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Understanding How the Circadian Rhythm Affects Sleep in Menopausal Women

Stacy Rose

If you've entered perimenopause, then it’s very likely you are experiencing a wide variety of symptoms, ranging from mood swings, to irregular periods to joint or muscle aches.1 There are currently a total of 34 recognized symptoms associated with this transitional period that stem from hormone fluctuations, primarily estrogen and progesterone.

With age comes the natural progression toward perimenopause (and menopause), which comes along with notable changes in hormones, life circumstances and potential sleep disturbances.2 And while it’s perhaps not as commonly associated with perimenopause, poor sleep quality can certainly become more prevalent during this time for many reasons. In fact, it’s been found that up to 47% of perimenopausal women report sleep disturbances, like trouble falling or staying asleep during this stage of menopause.3

During the menopausal transition, many women may experience symptoms that contribute to poor sleep, such as anxiety, restlessness, and night sweats. As women notice more of these symptoms in their everyday lives, they may also be experiencing a gradual decrease in melatonin, alongside a more abrupt decline in estrogen and progesterone.4 This fluctuation in reproductive hormones along with the gradual reduction in melatonin can ultimately contribute lost hours of much-needed sleep.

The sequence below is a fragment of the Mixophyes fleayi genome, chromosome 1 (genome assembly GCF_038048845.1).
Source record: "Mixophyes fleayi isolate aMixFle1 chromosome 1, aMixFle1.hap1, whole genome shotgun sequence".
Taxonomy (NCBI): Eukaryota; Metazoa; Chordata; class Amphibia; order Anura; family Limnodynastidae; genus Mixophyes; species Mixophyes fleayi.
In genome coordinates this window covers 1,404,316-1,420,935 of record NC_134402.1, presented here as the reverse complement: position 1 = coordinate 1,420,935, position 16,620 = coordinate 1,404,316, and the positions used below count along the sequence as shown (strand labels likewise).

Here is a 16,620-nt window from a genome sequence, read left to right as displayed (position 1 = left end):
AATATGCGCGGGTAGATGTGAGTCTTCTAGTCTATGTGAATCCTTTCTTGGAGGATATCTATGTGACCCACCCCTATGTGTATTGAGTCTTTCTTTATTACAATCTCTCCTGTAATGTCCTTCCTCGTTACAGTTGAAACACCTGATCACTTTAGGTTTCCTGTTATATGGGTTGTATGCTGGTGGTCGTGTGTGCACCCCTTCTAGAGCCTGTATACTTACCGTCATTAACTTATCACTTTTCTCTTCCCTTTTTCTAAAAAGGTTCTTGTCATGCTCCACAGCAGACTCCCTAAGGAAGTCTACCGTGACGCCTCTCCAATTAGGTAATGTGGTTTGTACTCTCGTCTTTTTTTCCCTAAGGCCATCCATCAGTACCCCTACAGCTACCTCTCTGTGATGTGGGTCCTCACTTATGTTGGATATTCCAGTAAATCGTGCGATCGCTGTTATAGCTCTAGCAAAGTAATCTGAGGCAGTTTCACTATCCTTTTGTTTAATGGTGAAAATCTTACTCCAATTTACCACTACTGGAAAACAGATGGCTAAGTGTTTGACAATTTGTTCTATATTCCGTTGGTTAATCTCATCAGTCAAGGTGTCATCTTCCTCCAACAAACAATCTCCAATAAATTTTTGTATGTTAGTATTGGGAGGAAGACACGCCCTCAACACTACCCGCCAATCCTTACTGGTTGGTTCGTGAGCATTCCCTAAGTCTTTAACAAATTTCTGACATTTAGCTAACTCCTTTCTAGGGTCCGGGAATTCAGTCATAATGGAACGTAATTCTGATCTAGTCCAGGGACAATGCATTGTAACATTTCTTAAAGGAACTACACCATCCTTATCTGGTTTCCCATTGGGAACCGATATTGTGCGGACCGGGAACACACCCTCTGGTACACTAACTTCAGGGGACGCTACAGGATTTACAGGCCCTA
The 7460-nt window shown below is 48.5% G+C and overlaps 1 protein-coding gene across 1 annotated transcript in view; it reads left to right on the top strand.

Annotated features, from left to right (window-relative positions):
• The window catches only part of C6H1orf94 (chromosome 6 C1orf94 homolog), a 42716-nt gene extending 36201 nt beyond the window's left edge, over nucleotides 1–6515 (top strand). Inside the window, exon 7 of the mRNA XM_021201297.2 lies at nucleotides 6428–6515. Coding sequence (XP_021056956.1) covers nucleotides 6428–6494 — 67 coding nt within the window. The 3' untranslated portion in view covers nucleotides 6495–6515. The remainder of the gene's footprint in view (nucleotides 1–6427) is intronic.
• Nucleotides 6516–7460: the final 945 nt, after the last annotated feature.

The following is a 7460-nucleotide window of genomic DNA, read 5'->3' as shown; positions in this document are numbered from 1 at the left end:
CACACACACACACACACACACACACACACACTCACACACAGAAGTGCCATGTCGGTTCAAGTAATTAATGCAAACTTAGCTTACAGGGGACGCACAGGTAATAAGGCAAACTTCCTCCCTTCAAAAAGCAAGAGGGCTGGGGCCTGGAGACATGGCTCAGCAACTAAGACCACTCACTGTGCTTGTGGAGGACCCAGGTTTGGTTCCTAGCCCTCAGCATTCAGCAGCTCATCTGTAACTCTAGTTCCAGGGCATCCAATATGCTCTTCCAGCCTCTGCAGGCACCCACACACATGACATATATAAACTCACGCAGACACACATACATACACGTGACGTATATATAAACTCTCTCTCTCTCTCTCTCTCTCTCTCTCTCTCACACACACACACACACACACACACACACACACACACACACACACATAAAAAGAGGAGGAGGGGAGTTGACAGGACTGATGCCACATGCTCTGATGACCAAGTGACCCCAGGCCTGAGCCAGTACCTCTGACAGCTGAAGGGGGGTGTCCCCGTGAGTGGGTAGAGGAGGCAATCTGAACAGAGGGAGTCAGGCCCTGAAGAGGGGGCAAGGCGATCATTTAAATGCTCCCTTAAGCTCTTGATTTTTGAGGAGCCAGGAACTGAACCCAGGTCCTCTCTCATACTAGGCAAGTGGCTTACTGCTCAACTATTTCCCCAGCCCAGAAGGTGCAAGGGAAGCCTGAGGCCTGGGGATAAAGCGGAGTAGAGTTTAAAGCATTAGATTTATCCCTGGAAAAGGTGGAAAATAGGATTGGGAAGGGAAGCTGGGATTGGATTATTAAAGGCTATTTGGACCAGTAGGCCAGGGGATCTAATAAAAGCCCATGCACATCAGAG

To learn some quick ways to improve your sleep during this transitional time, check out the below clip from Chief Medical Officer, Dr. Alyssa Dweck:

What many may be unaware of, however, is the impact that perimenopause and these hormonal fluctuations can have on your circadian rhythm. In this article, we’ll explore what your circadian rhythm is, how it's potentially disrupted during perimenopause, and what you can do to combat any resulting sleep disturbances.

What Are Circadian Rhythms?

Circadian rhythms are the physical, mental, and behavioral changes experienced over a 24-hour cycle – one of which involves the management of sleep patterns.5 Our circadian rhythm responds to light changes in the environment, so when darkness sets in at night, it triggers our brain to produce melatonin, the hormone in our bodies that regulates sleep.6 When morning comes, our body suppresses that melatonin production and produces more cortisol, a hormone that helps to make us more alert.7

How Does Menopause Disrupt Our Circadian Rhythm?

As mentioned, when women begin perimenopause, they typically experience volatile changes in their estrogen and progesterone levels, in addition to a more gradual decrease in melatonin levels. This can result in poorer sleep duration and depth, which is why so many women experience insomnia throughout the menopausal transition. Additionally, vasomotor symptoms – more commonly known as hot flashes and night sweats – are believed to play a major role in sleep disruption during perimenopause and beyond. These symptoms are notorious for preventing women from getting to sleep as well as staying asleep.8

Because of this inadequate quality of sleep, women may also experience reduced alertness and exhaustion throughout the day; this all stems from disruptions in the circadian rhythm.9  For women going through perimenopause, the result of an unbalanced circadian rhythm can be reduced quality of life, as many may experience chronic fatigue, difficulty concentrating, and even depression.

How to Support Your Circadian Rhythm During Perimenopause